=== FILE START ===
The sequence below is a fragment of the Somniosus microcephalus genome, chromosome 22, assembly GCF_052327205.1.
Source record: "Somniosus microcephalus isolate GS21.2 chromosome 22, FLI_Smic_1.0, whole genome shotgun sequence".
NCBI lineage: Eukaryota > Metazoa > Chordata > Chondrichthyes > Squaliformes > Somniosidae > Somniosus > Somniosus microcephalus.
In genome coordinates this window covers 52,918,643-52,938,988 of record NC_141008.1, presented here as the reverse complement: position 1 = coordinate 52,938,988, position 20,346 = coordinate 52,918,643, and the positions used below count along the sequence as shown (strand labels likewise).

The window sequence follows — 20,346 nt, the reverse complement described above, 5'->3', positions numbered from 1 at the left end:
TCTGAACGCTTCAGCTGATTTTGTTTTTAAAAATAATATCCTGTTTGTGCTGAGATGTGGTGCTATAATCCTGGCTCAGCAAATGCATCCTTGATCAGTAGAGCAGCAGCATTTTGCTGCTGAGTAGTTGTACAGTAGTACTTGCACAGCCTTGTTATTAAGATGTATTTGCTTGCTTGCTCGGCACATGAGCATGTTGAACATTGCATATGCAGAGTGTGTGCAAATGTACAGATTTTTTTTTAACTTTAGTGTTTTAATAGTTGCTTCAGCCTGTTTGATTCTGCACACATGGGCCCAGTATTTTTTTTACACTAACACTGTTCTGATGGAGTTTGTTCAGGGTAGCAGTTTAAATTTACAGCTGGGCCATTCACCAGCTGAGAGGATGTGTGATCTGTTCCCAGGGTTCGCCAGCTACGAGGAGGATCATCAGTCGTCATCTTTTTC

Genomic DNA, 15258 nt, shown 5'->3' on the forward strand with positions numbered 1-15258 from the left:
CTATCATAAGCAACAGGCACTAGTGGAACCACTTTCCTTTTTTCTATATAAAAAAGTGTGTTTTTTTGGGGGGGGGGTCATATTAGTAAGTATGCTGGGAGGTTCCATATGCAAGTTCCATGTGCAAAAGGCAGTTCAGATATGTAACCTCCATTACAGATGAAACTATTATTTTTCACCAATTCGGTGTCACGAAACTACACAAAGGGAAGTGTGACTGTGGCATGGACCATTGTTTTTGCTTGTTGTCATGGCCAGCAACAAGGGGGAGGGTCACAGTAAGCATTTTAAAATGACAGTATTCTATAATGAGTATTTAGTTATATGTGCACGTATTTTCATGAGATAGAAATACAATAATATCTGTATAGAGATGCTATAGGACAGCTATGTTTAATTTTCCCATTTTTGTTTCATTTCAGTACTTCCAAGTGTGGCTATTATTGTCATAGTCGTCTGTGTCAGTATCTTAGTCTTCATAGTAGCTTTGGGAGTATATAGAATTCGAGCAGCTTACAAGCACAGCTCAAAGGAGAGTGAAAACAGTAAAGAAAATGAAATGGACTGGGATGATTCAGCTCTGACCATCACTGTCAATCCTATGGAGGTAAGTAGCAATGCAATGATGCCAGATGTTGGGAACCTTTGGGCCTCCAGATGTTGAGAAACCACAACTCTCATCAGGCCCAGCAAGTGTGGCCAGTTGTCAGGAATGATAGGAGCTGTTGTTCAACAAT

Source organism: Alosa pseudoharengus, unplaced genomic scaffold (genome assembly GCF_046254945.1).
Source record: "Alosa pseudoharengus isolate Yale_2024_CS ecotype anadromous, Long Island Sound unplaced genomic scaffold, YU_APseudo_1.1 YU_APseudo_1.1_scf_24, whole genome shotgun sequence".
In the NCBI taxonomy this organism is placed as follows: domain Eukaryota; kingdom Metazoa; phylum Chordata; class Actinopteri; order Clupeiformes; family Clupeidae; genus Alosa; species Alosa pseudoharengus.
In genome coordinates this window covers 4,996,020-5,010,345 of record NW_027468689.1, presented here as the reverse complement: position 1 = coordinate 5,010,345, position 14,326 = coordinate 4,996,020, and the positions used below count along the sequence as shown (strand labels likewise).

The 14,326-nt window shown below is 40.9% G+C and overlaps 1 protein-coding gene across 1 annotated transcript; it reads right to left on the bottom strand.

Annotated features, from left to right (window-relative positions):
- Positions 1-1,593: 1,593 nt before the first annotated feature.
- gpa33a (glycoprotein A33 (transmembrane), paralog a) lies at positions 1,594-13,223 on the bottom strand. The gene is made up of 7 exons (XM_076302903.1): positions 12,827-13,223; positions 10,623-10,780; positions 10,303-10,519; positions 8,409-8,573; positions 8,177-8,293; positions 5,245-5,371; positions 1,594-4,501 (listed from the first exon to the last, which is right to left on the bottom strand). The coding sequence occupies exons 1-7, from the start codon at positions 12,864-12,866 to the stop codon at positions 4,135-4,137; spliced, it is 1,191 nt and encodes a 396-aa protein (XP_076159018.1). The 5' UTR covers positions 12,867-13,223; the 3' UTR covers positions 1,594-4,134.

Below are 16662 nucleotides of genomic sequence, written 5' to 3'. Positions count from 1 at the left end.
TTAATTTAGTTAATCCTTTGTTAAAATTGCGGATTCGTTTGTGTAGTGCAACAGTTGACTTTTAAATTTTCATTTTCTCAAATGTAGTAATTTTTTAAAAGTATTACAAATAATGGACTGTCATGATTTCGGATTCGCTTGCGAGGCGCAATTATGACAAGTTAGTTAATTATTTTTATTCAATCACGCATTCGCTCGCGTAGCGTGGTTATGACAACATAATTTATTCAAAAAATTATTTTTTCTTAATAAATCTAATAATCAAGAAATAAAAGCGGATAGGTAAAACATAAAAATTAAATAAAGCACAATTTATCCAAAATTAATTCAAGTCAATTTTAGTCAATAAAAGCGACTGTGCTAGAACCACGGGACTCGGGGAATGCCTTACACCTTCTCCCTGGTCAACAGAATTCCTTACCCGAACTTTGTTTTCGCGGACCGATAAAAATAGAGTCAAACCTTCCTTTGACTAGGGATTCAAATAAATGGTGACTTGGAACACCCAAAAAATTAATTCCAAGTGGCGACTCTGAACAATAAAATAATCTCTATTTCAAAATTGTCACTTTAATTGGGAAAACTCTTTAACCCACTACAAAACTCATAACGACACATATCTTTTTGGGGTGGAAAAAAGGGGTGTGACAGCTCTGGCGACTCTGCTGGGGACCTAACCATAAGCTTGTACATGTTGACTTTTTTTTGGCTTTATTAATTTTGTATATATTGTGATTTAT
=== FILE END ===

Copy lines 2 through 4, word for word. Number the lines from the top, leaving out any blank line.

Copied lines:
Source record: "Somniosus microcephalus isolate GS21.2 chromosome 22, FLI_Smic_1.0, whole genome shotgun sequence".
NCBI lineage: Eukaryota > Metazoa > Chordata > Chondrichthyes > Squaliformes > Somniosidae > Somniosus > Somniosus microcephalus.
In genome coordinates this window covers 52,918,643-52,938,988 of record NC_141008.1, presented here as the reverse complement: position 1 = coordinate 52,938,988, position 20,346 = coordinate 52,918,643, and the positions used below count along the sequence as shown (strand labels likewise).